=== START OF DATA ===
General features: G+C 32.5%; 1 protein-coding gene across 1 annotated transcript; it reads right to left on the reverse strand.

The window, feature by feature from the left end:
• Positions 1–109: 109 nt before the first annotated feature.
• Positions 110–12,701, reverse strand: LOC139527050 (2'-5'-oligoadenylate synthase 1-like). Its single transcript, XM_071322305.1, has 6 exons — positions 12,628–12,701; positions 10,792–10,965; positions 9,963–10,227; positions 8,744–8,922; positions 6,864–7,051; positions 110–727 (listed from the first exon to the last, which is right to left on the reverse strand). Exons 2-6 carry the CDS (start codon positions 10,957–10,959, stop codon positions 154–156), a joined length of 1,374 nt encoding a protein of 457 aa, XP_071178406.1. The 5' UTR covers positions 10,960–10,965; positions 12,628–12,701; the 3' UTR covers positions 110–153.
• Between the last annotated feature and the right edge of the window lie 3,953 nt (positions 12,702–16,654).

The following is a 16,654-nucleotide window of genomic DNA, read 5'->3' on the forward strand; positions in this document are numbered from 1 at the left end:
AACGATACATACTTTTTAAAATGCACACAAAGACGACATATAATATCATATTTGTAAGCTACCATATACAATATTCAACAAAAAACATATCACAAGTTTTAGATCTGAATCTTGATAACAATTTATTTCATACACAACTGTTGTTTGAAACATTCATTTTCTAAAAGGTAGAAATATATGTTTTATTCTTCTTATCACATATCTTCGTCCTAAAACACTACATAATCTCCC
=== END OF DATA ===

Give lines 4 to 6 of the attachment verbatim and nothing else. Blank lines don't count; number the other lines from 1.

• Positions 110–12,701, reverse strand: LOC139527050 (2'-5'-oligoadenylate synthase 1-like). Its single transcript, XM_071322305.1, has 6 exons — positions 12,628–12,701; positions 10,792–10,965; positions 9,963–10,227; positions 8,744–8,922; positions 6,864–7,051; positions 110–727 (listed from the first exon to the last, which is right to left on the reverse strand). Exons 2-6 carry the CDS (start codon positions 10,957–10,959, stop codon positions 154–156), a joined length of 1,374 nt encoding a protein of 457 aa, XP_071178406.1. The 5' UTR covers positions 10,960–10,965; positions 12,628–12,701; the 3' UTR covers positions 110–153.
• Between the last annotated feature and the right edge of the window lie 3,953 nt (positions 12,702–16,654).

The following is a 16,654-nucleotide window of genomic DNA, read 5'->3' on the forward strand; positions in this document are numbered from 1 at the left end: